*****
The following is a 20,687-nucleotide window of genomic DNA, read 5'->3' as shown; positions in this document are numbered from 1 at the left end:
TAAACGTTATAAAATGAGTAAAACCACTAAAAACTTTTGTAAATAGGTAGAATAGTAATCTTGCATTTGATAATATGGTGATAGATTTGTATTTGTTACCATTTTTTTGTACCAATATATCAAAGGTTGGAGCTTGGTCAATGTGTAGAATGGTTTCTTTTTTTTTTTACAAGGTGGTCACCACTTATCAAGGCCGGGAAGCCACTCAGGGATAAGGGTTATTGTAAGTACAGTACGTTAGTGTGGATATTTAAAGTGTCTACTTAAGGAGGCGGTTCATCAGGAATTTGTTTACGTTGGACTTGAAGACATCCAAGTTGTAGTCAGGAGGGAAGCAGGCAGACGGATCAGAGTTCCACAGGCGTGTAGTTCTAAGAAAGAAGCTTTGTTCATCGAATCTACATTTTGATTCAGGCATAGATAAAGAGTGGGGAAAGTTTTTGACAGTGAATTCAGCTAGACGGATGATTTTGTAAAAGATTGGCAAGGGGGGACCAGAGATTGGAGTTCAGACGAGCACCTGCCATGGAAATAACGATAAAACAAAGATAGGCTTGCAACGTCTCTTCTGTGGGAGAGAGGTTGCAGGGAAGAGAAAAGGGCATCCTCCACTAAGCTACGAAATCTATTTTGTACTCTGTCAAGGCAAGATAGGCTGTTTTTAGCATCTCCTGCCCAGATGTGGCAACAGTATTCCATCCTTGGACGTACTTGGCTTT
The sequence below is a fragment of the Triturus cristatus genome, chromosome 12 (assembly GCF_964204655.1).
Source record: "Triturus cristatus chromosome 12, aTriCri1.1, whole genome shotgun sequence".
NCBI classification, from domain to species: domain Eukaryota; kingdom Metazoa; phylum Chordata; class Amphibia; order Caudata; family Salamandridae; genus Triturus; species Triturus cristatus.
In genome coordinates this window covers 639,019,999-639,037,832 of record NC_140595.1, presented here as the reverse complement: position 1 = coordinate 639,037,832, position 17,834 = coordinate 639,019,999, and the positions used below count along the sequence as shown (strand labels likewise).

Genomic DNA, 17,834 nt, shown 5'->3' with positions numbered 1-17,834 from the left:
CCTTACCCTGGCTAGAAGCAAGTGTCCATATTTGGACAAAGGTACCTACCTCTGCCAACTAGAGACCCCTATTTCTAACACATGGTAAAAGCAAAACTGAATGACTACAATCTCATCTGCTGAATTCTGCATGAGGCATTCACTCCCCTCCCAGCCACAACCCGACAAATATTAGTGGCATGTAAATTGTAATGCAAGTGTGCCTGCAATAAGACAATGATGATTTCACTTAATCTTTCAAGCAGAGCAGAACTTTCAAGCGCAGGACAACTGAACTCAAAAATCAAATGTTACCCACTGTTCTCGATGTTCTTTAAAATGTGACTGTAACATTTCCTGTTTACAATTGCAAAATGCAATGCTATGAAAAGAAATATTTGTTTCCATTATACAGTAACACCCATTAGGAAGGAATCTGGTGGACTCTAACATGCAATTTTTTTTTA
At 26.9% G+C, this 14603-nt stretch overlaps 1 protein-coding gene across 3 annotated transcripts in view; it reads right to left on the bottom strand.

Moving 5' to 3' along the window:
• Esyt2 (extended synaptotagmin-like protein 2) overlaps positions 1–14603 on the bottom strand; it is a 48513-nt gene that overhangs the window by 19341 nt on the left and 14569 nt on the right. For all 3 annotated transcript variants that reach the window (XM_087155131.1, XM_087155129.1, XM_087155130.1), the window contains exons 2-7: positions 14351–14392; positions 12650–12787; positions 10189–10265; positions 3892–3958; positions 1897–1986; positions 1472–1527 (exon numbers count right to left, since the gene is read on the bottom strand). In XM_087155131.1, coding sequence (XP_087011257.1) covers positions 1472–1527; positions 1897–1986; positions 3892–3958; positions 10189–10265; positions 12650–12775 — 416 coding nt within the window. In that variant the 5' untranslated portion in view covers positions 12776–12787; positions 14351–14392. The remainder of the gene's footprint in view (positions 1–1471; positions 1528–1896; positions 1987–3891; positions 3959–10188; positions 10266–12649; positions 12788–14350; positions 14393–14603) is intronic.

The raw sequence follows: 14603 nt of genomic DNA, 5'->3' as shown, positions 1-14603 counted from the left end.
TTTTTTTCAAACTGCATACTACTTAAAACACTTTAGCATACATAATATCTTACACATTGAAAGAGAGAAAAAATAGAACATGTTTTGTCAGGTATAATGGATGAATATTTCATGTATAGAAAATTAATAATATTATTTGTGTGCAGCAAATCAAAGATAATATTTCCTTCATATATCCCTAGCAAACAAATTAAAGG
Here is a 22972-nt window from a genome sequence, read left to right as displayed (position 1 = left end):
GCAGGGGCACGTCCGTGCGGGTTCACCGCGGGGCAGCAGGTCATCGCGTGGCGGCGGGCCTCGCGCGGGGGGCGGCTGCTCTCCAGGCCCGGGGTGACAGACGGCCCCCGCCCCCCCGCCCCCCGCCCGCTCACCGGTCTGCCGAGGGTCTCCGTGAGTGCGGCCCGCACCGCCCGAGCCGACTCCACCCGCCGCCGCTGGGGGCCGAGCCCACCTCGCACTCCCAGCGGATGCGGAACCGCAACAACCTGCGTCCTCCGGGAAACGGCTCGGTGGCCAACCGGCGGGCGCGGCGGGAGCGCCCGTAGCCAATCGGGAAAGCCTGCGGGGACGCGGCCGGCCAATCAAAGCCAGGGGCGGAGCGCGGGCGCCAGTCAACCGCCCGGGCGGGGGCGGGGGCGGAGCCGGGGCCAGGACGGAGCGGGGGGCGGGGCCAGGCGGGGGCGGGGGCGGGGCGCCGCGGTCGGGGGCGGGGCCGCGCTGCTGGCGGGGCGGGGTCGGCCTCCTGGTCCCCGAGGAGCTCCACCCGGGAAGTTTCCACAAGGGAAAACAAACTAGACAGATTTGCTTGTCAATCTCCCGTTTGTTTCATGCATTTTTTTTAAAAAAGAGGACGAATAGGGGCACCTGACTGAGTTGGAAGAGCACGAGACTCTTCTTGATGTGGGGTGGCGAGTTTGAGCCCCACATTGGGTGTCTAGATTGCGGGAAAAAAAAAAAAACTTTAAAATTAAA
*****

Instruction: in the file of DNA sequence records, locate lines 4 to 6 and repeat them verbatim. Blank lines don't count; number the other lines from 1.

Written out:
Source record: "Triturus cristatus chromosome 12, aTriCri1.1, whole genome shotgun sequence".
NCBI classification, from domain to species: domain Eukaryota; kingdom Metazoa; phylum Chordata; class Amphibia; order Caudata; family Salamandridae; genus Triturus; species Triturus cristatus.
In genome coordinates this window covers 639,019,999-639,037,832 of record NC_140595.1, presented here as the reverse complement: position 1 = coordinate 639,037,832, position 17,834 = coordinate 639,019,999, and the positions used below count along the sequence as shown (strand labels likewise).